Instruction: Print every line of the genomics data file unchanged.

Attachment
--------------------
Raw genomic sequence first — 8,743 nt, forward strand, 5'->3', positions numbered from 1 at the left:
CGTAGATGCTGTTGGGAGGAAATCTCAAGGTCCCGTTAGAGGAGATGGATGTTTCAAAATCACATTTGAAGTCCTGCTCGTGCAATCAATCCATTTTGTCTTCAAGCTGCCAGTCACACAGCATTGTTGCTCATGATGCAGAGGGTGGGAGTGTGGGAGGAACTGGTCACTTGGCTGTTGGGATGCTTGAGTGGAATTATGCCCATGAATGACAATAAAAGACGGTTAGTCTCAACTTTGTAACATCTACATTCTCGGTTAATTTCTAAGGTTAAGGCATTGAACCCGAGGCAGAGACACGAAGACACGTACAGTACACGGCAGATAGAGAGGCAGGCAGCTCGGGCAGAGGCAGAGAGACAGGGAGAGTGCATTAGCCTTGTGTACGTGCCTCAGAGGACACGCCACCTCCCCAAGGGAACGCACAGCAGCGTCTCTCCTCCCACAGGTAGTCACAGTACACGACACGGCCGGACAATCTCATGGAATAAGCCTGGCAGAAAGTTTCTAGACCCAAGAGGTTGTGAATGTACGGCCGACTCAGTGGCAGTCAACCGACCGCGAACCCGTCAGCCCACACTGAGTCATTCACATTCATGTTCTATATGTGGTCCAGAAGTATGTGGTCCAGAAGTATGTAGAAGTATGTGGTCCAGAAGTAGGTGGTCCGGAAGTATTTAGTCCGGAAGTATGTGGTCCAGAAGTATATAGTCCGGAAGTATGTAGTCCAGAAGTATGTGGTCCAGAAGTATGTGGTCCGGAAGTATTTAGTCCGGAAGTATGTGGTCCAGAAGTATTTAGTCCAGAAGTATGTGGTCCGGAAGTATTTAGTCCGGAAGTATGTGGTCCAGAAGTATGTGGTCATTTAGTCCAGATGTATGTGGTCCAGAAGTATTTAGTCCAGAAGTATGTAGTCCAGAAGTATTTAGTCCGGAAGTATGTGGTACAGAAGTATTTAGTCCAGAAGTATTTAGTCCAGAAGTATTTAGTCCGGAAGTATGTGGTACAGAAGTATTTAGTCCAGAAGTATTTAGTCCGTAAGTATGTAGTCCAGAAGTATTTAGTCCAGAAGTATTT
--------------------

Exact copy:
Raw genomic sequence first — 8,743 nt, forward strand, 5'->3', positions numbered from 1 at the left:
CGTAGATGCTGTTGGGAGGAAATCTCAAGGTCCCGTTAGAGGAGATGGATGTTTCAAAATCACATTTGAAGTCCTGCTCGTGCAATCAATCCATTTTGTCTTCAAGCTGCCAGTCACACAGCATTGTTGCTCATGATGCAGAGGGTGGGAGTGTGGGAGGAACTGGTCACTTGGCTGTTGGGATGCTTGAGTGGAATTATGCCCATGAATGACAATAAAAGACGGTTAGTCTCAACTTTGTAACATCTACATTCTCGGTTAATTTCTAAGGTTAAGGCATTGAACCCGAGGCAGAGACACGAAGACACGTACAGTACACGGCAGATAGAGAGGCAGGCAGCTCGGGCAGAGGCAGAGAGACAGGGAGAGTGCATTAGCCTTGTGTACGTGCCTCAGAGGACACGCCACCTCCCCAAGGGAACGCACAGCAGCGTCTCTCCTCCCACAGGTAGTCACAGTACACGACACGGCCGGACAATCTCATGGAATAAGCCTGGCAGAAAGTTTCTAGACCCAAGAGGTTGTGAATGTACGGCCGACTCAGTGGCAGTCAACCGACCGCGAACCCGTCAGCCCACACTGAGTCATTCACATTCATGTTCTATATGTGGTCCAGAAGTATGTGGTCCAGAAGTATGTAGAAGTATGTGGTCCAGAAGTAGGTGGTCCGGAAGTATTTAGTCCGGAAGTATGTGGTCCAGAAGTATATAGTCCGGAAGTATGTAGTCCAGAAGTATGTGGTCCAGAAGTATGTGGTCCGGAAGTATTTAGTCCGGAAGTATGTGGTCCAGAAGTATTTAGTCCAGAAGTATGTGGTCCGGAAGTATTTAGTCCGGAAGTATGTGGTCCAGAAGTATGTGGTCATTTAGTCCAGATGTATGTGGTCCAGAAGTATTTAGTCCAGAAGTATGTAGTCCAGAAGTATTTAGTCCGGAAGTATGTGGTACAGAAGTATTTAGTCCAGAAGTATTTAGTCCAGAAGTATTTAGTCCGGAAGTATGTGGTACAGAAGTATTTAGTCCAGAAGTATTTAGTCCGTAAGTATGTAGTCCAGAAGTATTTAGTCCAGAAGTATTT